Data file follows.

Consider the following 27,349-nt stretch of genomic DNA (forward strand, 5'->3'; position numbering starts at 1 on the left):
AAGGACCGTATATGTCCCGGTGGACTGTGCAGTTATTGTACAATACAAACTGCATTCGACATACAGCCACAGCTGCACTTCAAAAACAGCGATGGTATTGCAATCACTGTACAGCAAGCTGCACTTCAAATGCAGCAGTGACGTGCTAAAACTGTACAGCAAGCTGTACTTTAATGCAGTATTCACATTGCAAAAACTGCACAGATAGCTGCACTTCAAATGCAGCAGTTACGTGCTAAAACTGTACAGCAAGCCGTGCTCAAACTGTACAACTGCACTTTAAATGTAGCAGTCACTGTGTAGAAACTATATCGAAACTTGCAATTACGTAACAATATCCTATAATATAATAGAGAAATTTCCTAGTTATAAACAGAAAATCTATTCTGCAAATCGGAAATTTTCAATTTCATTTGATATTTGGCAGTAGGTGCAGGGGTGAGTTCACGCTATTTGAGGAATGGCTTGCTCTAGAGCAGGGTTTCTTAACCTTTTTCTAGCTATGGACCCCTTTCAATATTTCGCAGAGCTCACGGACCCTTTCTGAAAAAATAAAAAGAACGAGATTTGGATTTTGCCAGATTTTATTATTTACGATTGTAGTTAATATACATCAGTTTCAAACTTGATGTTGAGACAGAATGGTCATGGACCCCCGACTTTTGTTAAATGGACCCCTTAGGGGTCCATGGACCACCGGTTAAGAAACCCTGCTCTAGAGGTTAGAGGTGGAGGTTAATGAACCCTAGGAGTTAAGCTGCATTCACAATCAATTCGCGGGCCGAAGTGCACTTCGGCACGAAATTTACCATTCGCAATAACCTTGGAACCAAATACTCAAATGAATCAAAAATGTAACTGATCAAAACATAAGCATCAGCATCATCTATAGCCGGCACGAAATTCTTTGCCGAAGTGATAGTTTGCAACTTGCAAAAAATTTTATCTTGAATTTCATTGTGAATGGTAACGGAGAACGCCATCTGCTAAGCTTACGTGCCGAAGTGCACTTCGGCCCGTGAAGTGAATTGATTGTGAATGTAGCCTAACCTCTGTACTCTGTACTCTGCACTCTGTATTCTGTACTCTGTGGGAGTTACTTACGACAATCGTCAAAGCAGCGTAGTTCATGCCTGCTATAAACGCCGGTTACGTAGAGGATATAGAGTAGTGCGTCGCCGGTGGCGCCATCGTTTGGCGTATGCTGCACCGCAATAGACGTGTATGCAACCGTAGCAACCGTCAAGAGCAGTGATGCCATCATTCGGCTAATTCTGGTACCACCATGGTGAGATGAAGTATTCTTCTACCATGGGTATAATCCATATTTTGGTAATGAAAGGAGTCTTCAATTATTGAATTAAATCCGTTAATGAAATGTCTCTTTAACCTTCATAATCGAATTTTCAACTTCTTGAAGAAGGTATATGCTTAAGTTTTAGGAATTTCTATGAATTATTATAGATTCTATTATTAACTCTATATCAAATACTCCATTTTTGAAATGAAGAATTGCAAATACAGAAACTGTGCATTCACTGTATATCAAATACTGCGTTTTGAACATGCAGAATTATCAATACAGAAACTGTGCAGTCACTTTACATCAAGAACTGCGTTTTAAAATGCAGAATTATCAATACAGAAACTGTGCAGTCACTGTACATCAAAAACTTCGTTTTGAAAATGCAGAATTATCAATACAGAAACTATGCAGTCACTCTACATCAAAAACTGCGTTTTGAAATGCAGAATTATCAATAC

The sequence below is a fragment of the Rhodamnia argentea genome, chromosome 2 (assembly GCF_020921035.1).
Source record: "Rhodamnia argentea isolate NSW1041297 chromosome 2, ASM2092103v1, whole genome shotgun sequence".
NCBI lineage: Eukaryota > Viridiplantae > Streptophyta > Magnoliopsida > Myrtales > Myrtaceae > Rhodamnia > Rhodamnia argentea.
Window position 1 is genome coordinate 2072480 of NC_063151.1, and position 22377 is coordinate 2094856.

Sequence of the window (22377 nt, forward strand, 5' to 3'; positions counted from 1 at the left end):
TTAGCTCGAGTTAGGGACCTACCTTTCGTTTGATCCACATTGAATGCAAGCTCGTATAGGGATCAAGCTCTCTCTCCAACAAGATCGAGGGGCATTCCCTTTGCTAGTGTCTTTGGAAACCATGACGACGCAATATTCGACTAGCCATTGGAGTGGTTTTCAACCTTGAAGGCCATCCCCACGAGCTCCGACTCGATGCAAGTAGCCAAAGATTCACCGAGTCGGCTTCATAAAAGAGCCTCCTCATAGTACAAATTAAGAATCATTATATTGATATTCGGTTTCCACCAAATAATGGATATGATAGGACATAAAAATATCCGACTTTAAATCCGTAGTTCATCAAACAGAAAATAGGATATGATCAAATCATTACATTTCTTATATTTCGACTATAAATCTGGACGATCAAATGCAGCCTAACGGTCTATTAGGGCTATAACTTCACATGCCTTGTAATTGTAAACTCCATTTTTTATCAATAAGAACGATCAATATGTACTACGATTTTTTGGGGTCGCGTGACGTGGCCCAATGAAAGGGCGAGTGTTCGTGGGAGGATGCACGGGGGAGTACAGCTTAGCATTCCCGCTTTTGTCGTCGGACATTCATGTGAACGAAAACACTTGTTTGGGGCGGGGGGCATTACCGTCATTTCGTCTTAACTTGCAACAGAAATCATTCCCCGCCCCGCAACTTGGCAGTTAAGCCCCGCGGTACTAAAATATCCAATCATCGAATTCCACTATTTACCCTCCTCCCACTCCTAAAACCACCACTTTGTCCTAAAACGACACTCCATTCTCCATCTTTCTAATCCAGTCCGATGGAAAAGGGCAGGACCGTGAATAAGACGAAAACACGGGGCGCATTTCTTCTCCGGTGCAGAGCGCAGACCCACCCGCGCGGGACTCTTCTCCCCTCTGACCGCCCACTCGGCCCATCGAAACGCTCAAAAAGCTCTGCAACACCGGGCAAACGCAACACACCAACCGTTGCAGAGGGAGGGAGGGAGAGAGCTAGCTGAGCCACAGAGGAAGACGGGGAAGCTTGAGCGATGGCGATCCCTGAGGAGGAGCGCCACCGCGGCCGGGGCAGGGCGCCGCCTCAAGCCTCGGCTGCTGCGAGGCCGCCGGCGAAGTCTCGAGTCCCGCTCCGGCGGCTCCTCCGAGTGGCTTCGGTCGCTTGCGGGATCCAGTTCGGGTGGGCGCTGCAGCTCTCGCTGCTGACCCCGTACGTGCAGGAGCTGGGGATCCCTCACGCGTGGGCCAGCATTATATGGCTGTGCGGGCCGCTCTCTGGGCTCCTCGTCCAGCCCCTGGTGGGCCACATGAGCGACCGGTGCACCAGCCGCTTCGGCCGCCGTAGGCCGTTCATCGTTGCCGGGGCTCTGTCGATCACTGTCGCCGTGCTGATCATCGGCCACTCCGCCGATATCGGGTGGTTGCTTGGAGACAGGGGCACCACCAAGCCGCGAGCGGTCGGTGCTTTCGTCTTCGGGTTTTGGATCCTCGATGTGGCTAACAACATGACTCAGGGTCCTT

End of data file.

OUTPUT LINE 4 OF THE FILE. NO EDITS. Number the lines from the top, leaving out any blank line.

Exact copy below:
Source record: "Rhodamnia argentea isolate NSW1041297 chromosome 2, ASM2092103v1, whole genome shotgun sequence".